Page:English Caricaturists and Graphic Humourists of the nineteenth century.djvu/99

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41
THE PRINCESS CHARLOTTE.

in amazement and horror, while another spurs off in hot haste to apprise the Regent of the flight of his daughter. But a satire of far superior merit, entitled, Miss endeavouring to excite a glow with her Dutch Plaything,[1] was issued by the same publisher a few days previously, in which the rejected prince figures as a Dutch top, which the princess has kept spinning for some time. "There," she says to her father at last, "I have kept it up for a long while; you may send it away now, I am tired of it; mother [i.e. the Princess Caroline] has got some better plaything for me." "What! are you tired already?" exclaims the Regent. "Take another spell at it, or give me the whip." "No, no," replies Her Royal Highness; "you may take the top, but I'll keep the whip." Behind her is a picture representing an orange falling with Cupid headlong into space. The Regent was so incensed at his daughter's refractoriness, that he went at once to Warwick House and dismissed all her attendants, and never forgave the Duke of Sussex for his supposed share in breaking off the connection. It was immediately after this event that her mother, the Princess Caroline, contrary to the advice of her friends and well-wishers, applied for permission to make that tour on the Continent which, owing to her own obstinate folly and contempt for the duties of her high station, was destined—as we shall afterwards find—to end in such disastrous consequences to herself.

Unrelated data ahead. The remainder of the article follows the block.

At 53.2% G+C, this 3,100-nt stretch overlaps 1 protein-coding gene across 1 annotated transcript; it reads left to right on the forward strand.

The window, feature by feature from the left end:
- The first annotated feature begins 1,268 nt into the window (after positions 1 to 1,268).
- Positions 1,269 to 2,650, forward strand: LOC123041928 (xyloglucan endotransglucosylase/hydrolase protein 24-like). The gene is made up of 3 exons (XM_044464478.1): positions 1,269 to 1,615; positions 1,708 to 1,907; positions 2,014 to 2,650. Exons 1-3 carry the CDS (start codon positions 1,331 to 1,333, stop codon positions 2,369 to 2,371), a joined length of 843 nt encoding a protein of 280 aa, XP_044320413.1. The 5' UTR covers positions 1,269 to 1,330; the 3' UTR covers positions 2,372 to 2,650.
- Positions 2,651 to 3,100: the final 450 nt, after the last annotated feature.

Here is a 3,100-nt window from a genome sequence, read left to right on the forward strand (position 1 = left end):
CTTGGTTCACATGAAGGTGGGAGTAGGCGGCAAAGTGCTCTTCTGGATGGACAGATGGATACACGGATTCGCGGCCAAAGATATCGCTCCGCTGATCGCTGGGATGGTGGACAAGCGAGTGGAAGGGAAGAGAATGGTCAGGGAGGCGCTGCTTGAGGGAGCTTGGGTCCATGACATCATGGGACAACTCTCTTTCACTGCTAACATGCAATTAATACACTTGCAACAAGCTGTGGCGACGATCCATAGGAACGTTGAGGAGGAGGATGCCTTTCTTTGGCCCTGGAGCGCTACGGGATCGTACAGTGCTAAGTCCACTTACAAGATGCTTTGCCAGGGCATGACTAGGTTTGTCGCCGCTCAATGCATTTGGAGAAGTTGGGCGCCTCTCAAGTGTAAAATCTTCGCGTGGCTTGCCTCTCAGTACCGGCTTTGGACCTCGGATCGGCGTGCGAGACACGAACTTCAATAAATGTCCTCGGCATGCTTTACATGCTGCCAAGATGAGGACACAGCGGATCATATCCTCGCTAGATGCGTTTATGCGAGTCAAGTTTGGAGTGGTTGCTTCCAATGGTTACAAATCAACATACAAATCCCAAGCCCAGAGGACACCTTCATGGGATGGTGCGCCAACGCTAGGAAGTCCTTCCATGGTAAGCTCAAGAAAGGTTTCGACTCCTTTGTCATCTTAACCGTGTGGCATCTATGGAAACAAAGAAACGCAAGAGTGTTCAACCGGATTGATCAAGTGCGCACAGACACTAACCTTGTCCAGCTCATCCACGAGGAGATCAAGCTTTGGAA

1812 1815In the course of the year 1812, England had become involved—scarcely through any fault of her own—in a war with the United States of America. The causes of difference were mainly due to the obnoxious Orders in Council, which had been forced upon us in consequence of the Berlin and Milan Decrees of Napoleon. As an evidence, however, of our own friendly intentions, it may be mentioned that the Regent had issued a declaration on the 23rd of April, that if at any time the obnoxious decrees should by an authentic act be absolutely repealed, thenceforth the Orders in Council of 7th January, 1807, and 26th April, 1809, should be revoked;


  1. This admirable satire appears to me very like the handiwork of George Cruikshank; but not being able positively to identify it, I have given it its place in this chapter.